HardwareZone has published a great review of the Samsung Omnia.Â The review includes some great comparison shots between the superphone and the HTC Touch Diamond and the AppleÂ iPhone.
As we finalize our thoughts on this new Windows Mobile 6.1 device from Samsung, there will no doubt be a series of questions and concerns that could set you thinking on the Omnia’s overall performance. The Omnia has a strong suite of usage interfaces that cater to almost every person on the block, and intuitiveness is part of the package here as seen with the Widget interface. Familiarity is also advocated for users who wish to stick to a tried and tested formula, and the no-frills “Samsung Today 2” interface is definitely top on our list as an interface that gets the job done right. But, to be a bit stringent on this aspect, interface tweaking can only do so much when you are faced with some sluggishness as you actually weave through the interface(s), and unfortunately, that’s what we experienced with the Omnia.
However, barring the responsiveness issue, what got our noggins cooking as we reviewed the Omnia is the sheer amount of features that comes with it. DivX support on a wide 3.2-inch WQVGA screen for the constant traveler who seeks some multimedia entertainment, a built-in accelerometer that automatically orientates (though orientation sensitivity is a minor concern here) and a 5-megapixel camera coupled with an LED flash that should keep you entertained through the days. And for those who value aesthetics over functionality, there’s no faulting the Omnia’s simplistic, yet chic and slim look that should get some heads turning as you whip it out of your pocket. With the recent launch of the HTC Touch Diamond , and upcoming Windows Mobile devices such as the Sony Ericsson Xperia X1 and of course, the hot topic of the coming months, the iPhone 3G, the Omnia is only one of the many devices that will be vying for your attention, but grab your attention it will, with its recommended retail pricing of S$1098 for the 16GB iteration.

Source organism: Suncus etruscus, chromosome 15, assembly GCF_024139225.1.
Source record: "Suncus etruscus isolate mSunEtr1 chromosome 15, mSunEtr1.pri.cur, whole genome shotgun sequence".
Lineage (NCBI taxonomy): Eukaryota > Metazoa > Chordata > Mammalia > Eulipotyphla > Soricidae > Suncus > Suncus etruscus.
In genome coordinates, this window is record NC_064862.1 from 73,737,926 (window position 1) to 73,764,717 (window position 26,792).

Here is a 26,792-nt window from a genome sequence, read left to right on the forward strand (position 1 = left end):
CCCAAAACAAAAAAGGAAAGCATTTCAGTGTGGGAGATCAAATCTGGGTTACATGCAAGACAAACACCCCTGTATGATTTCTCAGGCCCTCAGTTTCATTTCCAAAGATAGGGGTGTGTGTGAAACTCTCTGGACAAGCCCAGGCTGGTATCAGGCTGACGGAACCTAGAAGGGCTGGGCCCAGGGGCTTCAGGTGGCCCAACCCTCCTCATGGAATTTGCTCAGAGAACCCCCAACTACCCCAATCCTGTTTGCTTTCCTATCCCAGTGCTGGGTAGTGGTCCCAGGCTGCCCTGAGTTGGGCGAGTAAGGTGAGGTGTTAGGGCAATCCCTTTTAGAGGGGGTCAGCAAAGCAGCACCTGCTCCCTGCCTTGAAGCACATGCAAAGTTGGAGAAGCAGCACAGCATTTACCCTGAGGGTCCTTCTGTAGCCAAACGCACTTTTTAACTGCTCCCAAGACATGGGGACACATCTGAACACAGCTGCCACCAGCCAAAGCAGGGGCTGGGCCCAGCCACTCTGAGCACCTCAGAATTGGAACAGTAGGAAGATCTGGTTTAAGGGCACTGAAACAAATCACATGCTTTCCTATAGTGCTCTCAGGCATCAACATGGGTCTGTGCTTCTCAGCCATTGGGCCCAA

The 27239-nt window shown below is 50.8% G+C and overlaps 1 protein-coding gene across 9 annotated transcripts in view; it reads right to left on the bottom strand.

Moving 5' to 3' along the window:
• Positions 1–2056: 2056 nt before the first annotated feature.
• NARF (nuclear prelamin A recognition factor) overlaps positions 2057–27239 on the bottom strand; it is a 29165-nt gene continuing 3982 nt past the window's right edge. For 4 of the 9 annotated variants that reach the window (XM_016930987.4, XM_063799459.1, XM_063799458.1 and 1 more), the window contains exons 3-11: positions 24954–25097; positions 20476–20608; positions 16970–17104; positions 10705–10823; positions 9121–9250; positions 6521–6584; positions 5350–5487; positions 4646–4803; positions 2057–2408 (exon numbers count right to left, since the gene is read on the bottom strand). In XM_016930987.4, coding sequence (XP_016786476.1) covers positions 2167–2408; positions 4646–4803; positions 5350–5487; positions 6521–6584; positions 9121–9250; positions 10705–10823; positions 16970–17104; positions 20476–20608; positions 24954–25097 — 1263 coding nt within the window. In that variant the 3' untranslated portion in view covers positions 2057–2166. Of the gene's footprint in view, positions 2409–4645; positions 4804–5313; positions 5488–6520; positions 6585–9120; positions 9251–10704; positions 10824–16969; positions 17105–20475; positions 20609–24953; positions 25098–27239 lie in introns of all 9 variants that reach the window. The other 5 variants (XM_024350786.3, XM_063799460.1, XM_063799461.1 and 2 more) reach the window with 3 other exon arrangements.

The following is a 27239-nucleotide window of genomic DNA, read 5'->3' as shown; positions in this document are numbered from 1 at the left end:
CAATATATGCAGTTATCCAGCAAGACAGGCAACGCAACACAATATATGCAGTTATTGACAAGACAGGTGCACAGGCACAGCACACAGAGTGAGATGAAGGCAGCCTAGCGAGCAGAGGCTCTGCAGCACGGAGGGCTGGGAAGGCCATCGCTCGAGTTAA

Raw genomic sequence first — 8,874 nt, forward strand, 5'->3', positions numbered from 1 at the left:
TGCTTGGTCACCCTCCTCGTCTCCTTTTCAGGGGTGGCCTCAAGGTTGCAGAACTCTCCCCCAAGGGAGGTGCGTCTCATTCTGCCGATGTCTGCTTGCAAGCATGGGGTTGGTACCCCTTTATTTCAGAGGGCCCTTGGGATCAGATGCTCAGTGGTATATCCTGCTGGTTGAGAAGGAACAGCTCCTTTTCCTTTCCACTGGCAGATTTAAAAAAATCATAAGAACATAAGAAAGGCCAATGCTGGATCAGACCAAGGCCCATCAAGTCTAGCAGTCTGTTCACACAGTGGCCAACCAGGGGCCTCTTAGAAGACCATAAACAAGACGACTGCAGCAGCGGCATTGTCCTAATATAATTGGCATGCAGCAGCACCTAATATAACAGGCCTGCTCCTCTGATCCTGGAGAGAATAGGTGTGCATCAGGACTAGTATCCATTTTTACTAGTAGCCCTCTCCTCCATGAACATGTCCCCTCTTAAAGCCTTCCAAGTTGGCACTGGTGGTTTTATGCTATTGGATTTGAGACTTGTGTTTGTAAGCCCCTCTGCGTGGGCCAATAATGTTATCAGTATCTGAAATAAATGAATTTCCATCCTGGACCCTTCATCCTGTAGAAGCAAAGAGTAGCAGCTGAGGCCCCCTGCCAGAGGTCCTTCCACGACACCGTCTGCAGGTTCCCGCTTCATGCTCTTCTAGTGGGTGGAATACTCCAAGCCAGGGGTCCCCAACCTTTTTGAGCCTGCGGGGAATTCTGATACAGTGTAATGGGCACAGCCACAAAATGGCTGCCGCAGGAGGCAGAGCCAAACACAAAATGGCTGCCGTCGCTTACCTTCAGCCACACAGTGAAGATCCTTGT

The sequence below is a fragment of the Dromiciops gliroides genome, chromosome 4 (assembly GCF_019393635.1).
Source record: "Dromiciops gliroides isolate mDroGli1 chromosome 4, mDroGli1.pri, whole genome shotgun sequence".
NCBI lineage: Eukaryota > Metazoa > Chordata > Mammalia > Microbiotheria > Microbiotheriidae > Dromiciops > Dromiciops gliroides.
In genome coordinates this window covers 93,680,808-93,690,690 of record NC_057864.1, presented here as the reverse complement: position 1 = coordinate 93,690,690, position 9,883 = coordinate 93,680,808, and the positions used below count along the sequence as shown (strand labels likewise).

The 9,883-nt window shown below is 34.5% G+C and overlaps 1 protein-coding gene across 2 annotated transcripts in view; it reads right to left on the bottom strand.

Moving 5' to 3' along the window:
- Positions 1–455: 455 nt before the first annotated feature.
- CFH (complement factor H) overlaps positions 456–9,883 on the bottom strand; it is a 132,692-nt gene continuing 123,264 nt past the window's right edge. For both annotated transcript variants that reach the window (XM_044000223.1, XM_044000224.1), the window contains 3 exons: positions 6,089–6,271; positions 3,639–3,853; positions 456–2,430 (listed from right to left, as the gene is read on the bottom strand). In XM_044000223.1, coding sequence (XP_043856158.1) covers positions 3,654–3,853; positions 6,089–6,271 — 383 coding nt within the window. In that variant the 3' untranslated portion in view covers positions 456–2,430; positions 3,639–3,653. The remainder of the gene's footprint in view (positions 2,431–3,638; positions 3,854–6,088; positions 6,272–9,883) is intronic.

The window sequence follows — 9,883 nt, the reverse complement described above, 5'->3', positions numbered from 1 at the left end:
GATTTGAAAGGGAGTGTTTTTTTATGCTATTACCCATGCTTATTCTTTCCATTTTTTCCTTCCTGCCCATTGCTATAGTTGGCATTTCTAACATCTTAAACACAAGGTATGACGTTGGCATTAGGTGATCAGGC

It’s a good phone overall and plenty of features that should strike your interest, but marred by the sluggish software. We would personally recommend you to try a demo set at a retail store to check if the lag is tolerable. But if you can get over this aspect, the Omnia is a pretty phone that should impress you and others.
Read the full review here.